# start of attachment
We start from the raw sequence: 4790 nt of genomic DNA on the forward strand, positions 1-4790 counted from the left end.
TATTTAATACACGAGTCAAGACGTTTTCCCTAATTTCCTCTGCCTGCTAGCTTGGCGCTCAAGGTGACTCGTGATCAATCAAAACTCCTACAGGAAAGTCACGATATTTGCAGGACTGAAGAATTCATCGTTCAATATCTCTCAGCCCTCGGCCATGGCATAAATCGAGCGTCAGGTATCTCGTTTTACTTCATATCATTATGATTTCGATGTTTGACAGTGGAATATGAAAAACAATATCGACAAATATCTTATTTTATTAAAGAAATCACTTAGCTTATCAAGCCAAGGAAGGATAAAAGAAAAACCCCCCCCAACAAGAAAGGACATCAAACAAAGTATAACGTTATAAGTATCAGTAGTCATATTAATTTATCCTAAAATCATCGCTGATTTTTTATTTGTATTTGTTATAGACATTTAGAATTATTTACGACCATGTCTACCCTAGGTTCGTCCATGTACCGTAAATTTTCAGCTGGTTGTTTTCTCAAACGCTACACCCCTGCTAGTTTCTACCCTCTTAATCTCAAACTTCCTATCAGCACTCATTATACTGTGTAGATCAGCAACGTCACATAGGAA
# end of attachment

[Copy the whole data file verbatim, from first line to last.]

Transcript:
We start from the raw sequence: 4790 nt of genomic DNA on the forward strand, positions 1-4790 counted from the left end.
TATTTAATACACGAGTCAAGACGTTTTCCCTAATTTCCTCTGCCTGCTAGCTTGGCGCTCAAGGTGACTCGTGATCAATCAAAACTCCTACAGGAAAGTCACGATATTTGCAGGACTGAAGAATTCATCGTTCAATATCTCTCAGCCCTCGGCCATGGCATAAATCGAGCGTCAGGTATCTCGTTTTACTTCATATCATTATGATTTCGATGTTTGACAGTGGAATATGAAAAACAATATCGACAAATATCTTATTTTATTAAAGAAATCACTTAGCTTATCAAGCCAAGGAAGGATAAAAGAAAAACCCCCCCCAACAAGAAAGGACATCAAACAAAGTATAACGTTATAAGTATCAGTAGTCATATTAATTTATCCTAAAATCATCGCTGATTTTTTATTTGTATTTGTTATAGACATTTAGAATTATTTACGACCATGTCTACCCTAGGTTCGTCCATGTACCGTAAATTTTCAGCTGGTTGTTTTCTCAAACGCTACACCCCTGCTAGTTTCTACCCTCTTAATCTCAAACTTCCTATCAGCACTCATTATACTGTGTAGATCAGCAACGTCACATAGGAA